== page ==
Correcting a problem. Reluctance to do so is the result of three stages:

1) Denial, where we attempt to convince ourselves we don’t have a problem. We rationalize, justify and procrastinate. Like in hockey, we tell ourselves, “We are only down one goal, we can still win.” The longer we stay in this state the worse our problems become.

2) Attempting to minimize the effect of the problem, since it is less disruptive than doing what is necessary to solve it. We move a difficult person into another position, we attempt to work out the delivery issues with the supplier to avoid changing vendors. We spend a lot of energy trying to avoid making a decision.

3) Accepting reality and recognizing we should have pulled the goalie early and avoided the problem all together.

Embracing innovation. Too many ECPs are waiting out the clock and hoping for the best. They believe that somehow, someway, all of the competition, innovation, changes in reimbursement, and demanding consumers will just go away. It will go back to the way “it used to be.” This is a dangerous place to find yourself. The competition just gets stronger. What used to be a secure and predictable practice begins to lose ground. Other services and providers are offering more and charging less. The industry itself is fighting to stay relevant. The best advice when you find yourself in this situation is to pull the goalie early and go on the offensive. Attend meetings, conferences, visit innovators, learn about the consumer. Fight to grow, build and win.

The good news is that many won’t and that gives you the advantage.

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John Marvin

This Simple Addition to Your Daily Routine Can Make You a Better Manager

Keeping a journal is easier today than ever before.

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EVERY DAY of your practice you create a health record of the patients you examine and prescribe for. You meticulously make note of not only refraction results but also pathology or potential pathology that might be indicated by the patient’s family history.

Can you imagine if you did not keep these records? Besides not being eligible for third-party payments, each time you examined the patient, you’d be starting over. What quality of care would you be providing if your attitude was, “I really don’t need to write anything down. I can keep it in my head.” Sounds ridiculous, right?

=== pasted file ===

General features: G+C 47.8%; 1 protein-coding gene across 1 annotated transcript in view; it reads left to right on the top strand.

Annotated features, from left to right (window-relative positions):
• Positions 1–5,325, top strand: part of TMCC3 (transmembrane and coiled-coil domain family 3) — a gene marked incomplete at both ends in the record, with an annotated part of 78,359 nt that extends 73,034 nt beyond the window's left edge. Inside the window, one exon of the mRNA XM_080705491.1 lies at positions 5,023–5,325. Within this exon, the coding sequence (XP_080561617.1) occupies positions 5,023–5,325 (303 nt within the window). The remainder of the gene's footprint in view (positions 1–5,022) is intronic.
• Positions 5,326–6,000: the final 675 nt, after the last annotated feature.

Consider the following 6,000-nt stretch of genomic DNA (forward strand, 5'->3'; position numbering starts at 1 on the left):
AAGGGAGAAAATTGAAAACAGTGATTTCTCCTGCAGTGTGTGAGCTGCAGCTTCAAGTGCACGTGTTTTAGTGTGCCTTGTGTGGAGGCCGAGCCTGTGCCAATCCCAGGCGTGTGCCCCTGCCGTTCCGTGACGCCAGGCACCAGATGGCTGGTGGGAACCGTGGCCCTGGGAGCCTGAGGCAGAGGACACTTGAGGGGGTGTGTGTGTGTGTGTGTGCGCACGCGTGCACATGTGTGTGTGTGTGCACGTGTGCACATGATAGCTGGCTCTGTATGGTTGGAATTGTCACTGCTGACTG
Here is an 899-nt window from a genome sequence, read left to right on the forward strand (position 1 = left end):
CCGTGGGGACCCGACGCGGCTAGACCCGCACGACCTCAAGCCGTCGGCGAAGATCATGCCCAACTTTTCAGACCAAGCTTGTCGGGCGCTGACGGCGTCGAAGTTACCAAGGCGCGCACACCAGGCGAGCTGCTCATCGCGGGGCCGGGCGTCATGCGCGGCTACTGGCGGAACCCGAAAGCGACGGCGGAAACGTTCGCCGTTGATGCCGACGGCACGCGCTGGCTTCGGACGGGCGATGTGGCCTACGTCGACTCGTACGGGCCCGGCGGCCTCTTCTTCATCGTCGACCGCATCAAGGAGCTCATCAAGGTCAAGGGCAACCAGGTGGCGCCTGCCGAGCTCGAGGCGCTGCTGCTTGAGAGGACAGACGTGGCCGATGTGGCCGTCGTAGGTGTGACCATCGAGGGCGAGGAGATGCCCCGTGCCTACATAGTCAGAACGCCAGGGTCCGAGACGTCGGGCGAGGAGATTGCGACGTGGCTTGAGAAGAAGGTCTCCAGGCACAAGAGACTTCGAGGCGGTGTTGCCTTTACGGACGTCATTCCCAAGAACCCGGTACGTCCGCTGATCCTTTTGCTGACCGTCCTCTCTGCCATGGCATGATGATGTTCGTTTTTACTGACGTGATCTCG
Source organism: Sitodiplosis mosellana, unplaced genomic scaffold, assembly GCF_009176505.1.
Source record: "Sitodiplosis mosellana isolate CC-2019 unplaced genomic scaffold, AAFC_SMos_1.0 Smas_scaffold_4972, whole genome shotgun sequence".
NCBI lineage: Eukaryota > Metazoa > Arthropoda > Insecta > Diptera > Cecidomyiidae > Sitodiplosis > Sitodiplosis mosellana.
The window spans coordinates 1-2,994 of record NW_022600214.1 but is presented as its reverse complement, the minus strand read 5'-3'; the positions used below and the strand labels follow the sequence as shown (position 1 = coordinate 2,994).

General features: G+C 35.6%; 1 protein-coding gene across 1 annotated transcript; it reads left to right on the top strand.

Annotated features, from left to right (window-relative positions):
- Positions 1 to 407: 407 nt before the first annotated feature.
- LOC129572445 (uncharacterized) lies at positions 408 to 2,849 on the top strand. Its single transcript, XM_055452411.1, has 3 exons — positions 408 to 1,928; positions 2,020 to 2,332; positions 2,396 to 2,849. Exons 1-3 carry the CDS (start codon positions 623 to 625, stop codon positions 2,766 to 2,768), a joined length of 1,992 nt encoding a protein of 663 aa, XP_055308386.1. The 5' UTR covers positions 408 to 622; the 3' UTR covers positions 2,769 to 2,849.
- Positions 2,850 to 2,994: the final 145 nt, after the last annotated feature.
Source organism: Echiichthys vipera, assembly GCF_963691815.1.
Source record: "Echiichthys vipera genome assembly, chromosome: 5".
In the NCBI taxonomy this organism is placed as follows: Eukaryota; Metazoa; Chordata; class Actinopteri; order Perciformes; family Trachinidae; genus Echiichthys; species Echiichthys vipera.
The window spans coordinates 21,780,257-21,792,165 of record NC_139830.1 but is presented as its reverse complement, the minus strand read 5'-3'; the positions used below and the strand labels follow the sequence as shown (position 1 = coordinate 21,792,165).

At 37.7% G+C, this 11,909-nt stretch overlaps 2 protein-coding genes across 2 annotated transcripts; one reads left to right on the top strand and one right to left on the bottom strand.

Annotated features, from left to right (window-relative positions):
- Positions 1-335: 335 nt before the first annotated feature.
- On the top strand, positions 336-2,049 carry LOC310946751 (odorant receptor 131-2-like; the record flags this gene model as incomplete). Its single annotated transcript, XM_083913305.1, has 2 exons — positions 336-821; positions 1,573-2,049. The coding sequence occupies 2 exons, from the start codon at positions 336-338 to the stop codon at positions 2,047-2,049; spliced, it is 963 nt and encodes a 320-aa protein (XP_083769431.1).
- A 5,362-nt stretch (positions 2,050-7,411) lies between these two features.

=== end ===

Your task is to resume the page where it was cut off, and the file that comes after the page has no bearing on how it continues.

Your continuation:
The reality is: This is an important part of building a practice that provides quality care — keeping meticulous records of each patient visit. Here is my question: Then how do we think we can manage our practice without the same attention to note-taking or using the same approach to building our practice?

As an owner/operator optometrist, you wear two hats, one as a qualified health care practitioner and the other as the business owner and manager. Currently you are probably keeping very good records and taking excellent notes as the OD but my guess is that you are trying to perform the other responsibility by just keeping everything memorized. I don’t know about you, but I learned long ago that you can’t trust your success to your memory. We learned that in high school. Then why do we not think this is a bad idea for ensuring our success as owners and managers of our business?

Keeping a journal is easier today than ever before. There are countless smartphone applications that enable you to dictate your thoughts and interactions with employees and vendors. I use an application called Evernote. I find it easy to use and keep an ongoing record of daily notes related to my professional responsibilities. I have also set up a separate personal journal, which I use to record thoughts, ideas, notes from books I read, etc. I consider this my personal health record.

There are a number of different approaches: Some like pen and paper, others prefer a combination of digital and analog. The method matters less than the consistency of writing down the notes and building the record. If you commit to doing this for 90 days, you’ll see how it can help you be more productive and provide you with a base of information on which to make good decisions. In my case, it’s helped me be a better professional, husband and father.

This is a perfect time of year to start creating your personal health record. To start, simply decide before you go home each evening (or better, throughout the day whenever you have a few minutes), to jot down your thoughts as the business owner and manager. Plan time each week to reflect back on your notes, and plan the upcoming week building on the record you’ve created. You will be amazed at what you’ve learned and recorded in one year’s time.